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Women, Violence and Mental Illness
Pages 7 (1757 words)
In the long story of humanity, women have been relegated in the periphery of the human story, her voice, and story stifled and hidden, while history has been written. In fact, until the seventeenth century women are not considered as human beings as they lack the energy that makes the human being a human being –rationality, thus; they are not human enough (Gilligan, 1982).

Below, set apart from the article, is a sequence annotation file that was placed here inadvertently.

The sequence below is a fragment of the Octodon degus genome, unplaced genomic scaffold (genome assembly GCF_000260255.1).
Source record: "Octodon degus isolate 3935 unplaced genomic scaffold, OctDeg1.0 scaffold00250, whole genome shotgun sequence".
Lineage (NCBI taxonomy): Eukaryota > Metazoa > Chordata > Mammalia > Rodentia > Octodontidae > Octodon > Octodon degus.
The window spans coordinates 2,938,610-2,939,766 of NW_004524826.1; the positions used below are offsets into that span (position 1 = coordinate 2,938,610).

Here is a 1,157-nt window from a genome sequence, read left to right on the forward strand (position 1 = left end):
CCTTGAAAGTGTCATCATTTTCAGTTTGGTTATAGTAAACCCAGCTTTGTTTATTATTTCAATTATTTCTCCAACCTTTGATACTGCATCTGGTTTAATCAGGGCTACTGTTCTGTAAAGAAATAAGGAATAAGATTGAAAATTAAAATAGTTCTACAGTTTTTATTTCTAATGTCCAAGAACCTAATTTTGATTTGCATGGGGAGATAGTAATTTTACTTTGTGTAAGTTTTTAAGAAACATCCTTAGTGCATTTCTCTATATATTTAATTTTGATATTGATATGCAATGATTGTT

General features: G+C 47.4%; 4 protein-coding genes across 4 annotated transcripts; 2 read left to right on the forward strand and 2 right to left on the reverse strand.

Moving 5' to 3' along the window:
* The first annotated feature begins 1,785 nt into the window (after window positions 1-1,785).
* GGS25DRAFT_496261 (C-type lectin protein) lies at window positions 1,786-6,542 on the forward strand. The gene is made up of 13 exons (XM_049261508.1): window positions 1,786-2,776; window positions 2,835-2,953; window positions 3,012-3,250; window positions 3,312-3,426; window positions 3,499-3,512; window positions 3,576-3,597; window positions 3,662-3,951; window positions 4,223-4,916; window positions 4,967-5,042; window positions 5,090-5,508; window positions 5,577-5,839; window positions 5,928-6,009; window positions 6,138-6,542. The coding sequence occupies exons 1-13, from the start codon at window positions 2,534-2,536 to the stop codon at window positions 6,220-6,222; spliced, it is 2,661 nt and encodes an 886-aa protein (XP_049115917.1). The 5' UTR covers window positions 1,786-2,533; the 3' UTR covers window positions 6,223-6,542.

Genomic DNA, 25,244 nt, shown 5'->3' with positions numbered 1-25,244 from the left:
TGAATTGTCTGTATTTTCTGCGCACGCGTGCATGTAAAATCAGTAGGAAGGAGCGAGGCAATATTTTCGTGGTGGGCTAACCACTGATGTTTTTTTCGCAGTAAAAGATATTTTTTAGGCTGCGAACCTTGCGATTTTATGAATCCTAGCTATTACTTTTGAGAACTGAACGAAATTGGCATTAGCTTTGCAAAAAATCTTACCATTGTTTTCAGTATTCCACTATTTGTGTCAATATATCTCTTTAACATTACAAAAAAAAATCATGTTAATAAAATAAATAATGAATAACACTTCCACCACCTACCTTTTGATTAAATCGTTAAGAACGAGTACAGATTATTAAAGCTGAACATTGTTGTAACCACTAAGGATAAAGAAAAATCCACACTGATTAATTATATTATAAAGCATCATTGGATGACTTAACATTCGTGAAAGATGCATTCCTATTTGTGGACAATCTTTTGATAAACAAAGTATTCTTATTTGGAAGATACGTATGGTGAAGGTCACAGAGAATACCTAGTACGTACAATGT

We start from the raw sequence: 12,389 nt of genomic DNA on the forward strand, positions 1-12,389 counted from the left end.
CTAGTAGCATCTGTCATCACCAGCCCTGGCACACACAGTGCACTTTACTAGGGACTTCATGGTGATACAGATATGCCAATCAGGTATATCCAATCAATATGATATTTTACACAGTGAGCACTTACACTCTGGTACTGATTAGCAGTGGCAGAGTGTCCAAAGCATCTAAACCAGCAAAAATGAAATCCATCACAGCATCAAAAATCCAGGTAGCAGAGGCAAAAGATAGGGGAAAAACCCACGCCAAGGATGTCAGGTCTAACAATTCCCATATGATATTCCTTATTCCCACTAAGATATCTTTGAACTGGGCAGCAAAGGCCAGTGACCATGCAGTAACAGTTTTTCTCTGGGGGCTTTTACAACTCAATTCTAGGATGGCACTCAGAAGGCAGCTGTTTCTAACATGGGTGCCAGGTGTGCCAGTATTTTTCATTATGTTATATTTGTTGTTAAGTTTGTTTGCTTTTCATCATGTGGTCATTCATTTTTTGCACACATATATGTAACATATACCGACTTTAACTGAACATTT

The continued exclusion of women as equal to women has become one of the primary factors that have contributed to women’s experience of violence in the home (Sokoloff and Dupont, 2005). Although there is already a rising awareness of violence against women, fact remains that almost a 12.9 million of women have experienced domestic violence in UK (Walby and Allen, 2004). In addition, 44% of victim of domestic violence are involved in more than just one (Dodd et al, 2004) and that women are assaulted by men they know (Walby and Allen, 2004). These data only represent the reported violence committed against women. It is assumed there are still more cases left undocumented because violence is generally perceived as underreported (Flink, Paavilainen, and stedt-Kurki, 2005). In this scenario, the continued experience of violence against women is an attestation of the unremitting struggle of women for inclusion in the public sphere (e.g. Jaggar & Young 2000; Tong 2000). In this context, this study will attempt to address the issue of how socio-political factors influence mental health. Several identified socio-political factors affect mental health. ...
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